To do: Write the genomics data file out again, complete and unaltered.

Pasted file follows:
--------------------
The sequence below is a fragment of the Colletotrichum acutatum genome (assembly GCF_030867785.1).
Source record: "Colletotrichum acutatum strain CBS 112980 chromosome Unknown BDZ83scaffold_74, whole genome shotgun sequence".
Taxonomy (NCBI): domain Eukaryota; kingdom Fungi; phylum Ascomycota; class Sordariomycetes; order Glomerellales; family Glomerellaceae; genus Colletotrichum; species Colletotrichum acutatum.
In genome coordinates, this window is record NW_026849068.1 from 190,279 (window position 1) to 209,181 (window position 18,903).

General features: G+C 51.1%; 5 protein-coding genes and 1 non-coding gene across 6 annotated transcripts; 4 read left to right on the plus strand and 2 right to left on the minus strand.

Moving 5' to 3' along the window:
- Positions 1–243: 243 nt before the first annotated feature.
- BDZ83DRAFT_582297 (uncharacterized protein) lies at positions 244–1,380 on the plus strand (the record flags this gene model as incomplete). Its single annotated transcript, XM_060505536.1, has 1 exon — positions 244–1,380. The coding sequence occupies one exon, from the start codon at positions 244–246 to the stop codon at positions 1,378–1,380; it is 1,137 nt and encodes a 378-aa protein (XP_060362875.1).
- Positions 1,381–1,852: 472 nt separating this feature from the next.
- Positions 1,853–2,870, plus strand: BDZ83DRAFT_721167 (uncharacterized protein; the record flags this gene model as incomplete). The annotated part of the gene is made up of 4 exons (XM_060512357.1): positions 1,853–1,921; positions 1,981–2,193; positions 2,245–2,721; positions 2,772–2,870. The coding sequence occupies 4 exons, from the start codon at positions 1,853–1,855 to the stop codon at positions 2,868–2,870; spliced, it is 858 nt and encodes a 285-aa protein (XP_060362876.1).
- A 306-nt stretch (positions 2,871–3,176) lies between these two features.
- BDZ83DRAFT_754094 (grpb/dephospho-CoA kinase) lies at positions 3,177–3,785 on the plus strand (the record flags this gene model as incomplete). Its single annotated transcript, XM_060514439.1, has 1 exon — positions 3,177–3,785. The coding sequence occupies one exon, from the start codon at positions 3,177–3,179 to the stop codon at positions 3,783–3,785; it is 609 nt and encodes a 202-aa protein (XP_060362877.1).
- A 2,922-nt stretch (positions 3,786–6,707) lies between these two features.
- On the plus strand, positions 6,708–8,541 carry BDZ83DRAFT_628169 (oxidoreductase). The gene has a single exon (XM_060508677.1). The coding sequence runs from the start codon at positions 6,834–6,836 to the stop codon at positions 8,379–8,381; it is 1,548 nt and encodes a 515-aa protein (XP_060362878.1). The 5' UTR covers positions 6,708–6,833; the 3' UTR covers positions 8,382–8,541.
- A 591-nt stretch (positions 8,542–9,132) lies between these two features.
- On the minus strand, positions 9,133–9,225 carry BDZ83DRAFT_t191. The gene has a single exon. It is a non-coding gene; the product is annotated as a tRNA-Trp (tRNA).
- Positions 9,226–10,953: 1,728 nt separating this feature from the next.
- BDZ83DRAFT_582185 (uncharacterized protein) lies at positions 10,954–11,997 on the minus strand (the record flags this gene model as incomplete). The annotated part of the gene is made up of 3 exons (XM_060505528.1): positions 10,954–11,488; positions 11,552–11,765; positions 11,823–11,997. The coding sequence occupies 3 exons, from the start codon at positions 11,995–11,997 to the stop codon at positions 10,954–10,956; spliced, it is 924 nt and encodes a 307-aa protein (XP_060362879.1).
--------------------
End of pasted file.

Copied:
The sequence below is a fragment of the Colletotrichum acutatum genome (assembly GCF_030867785.1).
Source record: "Colletotrichum acutatum strain CBS 112980 chromosome Unknown BDZ83scaffold_74, whole genome shotgun sequence".
Taxonomy (NCBI): domain Eukaryota; kingdom Fungi; phylum Ascomycota; class Sordariomycetes; order Glomerellales; family Glomerellaceae; genus Colletotrichum; species Colletotrichum acutatum.
In genome coordinates, this window is record NW_026849068.1 from 190,279 (window position 1) to 209,181 (window position 18,903).

General features: G+C 51.1%; 5 protein-coding genes and 1 non-coding gene across 6 annotated transcripts; 4 read left to right on the plus strand and 2 right to left on the minus strand.

Moving 5' to 3' along the window:
- Positions 1–243: 243 nt before the first annotated feature.
- BDZ83DRAFT_582297 (uncharacterized protein) lies at positions 244–1,380 on the plus strand (the record flags this gene model as incomplete). Its single annotated transcript, XM_060505536.1, has 1 exon — positions 244–1,380. The coding sequence occupies one exon, from the start codon at positions 244–246 to the stop codon at positions 1,378–1,380; it is 1,137 nt and encodes a 378-aa protein (XP_060362875.1).
- Positions 1,381–1,852: 472 nt separating this feature from the next.
- Positions 1,853–2,870, plus strand: BDZ83DRAFT_721167 (uncharacterized protein; the record flags this gene model as incomplete). The annotated part of the gene is made up of 4 exons (XM_060512357.1): positions 1,853–1,921; positions 1,981–2,193; positions 2,245–2,721; positions 2,772–2,870. The coding sequence occupies 4 exons, from the start codon at positions 1,853–1,855 to the stop codon at positions 2,868–2,870; spliced, it is 858 nt and encodes a 285-aa protein (XP_060362876.1).
- A 306-nt stretch (positions 2,871–3,176) lies between these two features.
- BDZ83DRAFT_754094 (grpb/dephospho-CoA kinase) lies at positions 3,177–3,785 on the plus strand (the record flags this gene model as incomplete). Its single annotated transcript, XM_060514439.1, has 1 exon — positions 3,177–3,785. The coding sequence occupies one exon, from the start codon at positions 3,177–3,179 to the stop codon at positions 3,783–3,785; it is 609 nt and encodes a 202-aa protein (XP_060362877.1).
- A 2,922-nt stretch (positions 3,786–6,707) lies between these two features.
- On the plus strand, positions 6,708–8,541 carry BDZ83DRAFT_628169 (oxidoreductase). The gene has a single exon (XM_060508677.1). The coding sequence runs from the start codon at positions 6,834–6,836 to the stop codon at positions 8,379–8,381; it is 1,548 nt and encodes a 515-aa protein (XP_060362878.1). The 5' UTR covers positions 6,708–6,833; the 3' UTR covers positions 8,382–8,541.
- A 591-nt stretch (positions 8,542–9,132) lies between these two features.
- On the minus strand, positions 9,133–9,225 carry BDZ83DRAFT_t191. The gene has a single exon. It is a non-coding gene; the product is annotated as a tRNA-Trp (tRNA).
- Positions 9,226–10,953: 1,728 nt separating this feature from the next.
- BDZ83DRAFT_582185 (uncharacterized protein) lies at positions 10,954–11,997 on the minus strand (the record flags this gene model as incomplete). The annotated part of the gene is made up of 3 exons (XM_060505528.1): positions 10,954–11,488; positions 11,552–11,765; positions 11,823–11,997. The coding sequence occupies 3 exons, from the start codon at positions 11,995–11,997 to the stop codon at positions 10,954–10,956; spliced, it is 924 nt and encodes a 307-aa protein (XP_060362879.1).